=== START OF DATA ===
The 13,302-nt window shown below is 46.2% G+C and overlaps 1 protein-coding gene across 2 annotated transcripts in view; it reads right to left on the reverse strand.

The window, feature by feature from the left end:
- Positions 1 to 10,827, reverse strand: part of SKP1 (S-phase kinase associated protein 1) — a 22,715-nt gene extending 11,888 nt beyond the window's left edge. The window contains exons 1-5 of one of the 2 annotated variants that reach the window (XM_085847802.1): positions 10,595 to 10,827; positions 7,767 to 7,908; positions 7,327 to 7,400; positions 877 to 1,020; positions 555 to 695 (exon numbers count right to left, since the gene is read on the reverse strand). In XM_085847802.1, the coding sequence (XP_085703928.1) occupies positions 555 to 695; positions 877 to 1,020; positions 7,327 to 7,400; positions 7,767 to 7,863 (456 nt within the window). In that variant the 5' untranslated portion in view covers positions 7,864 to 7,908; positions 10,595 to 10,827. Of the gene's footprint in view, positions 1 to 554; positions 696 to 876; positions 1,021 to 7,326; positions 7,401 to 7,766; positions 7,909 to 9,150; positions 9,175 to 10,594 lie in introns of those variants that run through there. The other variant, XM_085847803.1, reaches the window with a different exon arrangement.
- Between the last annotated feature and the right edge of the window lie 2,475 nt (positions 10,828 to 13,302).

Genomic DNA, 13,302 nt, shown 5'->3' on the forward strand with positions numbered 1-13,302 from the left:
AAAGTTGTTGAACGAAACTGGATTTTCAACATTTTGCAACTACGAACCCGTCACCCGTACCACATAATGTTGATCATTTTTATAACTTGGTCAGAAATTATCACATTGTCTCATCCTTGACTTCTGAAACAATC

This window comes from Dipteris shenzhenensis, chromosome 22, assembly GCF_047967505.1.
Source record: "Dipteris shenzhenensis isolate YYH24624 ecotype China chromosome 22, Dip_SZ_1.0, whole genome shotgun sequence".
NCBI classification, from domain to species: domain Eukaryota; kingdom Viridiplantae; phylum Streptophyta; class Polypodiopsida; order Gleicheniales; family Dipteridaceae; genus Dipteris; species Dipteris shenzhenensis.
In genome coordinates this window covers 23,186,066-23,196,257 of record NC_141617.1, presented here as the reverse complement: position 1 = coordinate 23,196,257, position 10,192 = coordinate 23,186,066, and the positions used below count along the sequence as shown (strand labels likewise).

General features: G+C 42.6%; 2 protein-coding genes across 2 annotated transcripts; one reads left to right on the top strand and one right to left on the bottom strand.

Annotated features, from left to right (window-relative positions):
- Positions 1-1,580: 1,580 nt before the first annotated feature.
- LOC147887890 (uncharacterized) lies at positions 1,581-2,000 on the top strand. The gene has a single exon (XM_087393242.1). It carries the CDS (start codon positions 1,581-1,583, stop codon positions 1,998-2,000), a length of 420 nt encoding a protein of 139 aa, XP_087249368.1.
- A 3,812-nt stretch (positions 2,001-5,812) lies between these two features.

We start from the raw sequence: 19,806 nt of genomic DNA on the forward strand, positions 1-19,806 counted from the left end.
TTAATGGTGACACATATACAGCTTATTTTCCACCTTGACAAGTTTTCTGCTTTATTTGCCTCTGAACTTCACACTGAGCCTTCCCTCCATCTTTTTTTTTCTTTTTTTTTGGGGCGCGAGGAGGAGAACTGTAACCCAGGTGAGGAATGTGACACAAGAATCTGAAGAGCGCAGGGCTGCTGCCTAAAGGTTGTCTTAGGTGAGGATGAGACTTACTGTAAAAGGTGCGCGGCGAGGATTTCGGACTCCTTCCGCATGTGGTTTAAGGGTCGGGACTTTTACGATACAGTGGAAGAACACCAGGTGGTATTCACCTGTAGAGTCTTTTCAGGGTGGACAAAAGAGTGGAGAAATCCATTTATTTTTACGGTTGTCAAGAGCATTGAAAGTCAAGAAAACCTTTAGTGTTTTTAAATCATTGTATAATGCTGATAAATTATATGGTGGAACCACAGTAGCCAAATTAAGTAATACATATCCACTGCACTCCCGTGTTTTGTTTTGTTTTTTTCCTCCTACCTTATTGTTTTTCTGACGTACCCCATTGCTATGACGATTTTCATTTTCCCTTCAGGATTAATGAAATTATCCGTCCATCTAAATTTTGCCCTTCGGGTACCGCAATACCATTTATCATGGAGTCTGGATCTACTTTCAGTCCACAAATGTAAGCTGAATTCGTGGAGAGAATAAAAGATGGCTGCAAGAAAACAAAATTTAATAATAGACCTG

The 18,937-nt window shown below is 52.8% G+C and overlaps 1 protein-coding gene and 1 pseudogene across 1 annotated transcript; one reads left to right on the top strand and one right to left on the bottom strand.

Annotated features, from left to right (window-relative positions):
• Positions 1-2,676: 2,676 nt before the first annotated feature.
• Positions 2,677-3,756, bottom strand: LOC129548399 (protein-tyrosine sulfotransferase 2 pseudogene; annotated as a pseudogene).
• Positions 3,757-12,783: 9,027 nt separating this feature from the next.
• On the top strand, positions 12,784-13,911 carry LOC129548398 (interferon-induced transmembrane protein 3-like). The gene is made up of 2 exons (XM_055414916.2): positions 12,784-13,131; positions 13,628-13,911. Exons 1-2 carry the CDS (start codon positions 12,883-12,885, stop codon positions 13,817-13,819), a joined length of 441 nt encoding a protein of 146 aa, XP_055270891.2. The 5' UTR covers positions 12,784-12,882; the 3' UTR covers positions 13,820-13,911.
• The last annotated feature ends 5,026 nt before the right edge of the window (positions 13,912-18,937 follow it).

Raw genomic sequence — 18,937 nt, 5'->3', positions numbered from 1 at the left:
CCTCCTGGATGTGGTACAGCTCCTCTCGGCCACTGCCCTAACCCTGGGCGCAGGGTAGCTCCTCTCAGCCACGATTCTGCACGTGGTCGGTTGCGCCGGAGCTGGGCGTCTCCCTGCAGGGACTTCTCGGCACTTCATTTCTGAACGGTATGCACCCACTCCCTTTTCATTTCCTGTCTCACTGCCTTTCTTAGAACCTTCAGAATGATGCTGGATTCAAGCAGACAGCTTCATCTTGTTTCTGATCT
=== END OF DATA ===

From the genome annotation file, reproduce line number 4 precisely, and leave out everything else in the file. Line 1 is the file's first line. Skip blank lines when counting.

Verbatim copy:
- Between the last annotated feature and the right edge of the window lie 2,475 nt (positions 10,828 to 13,302).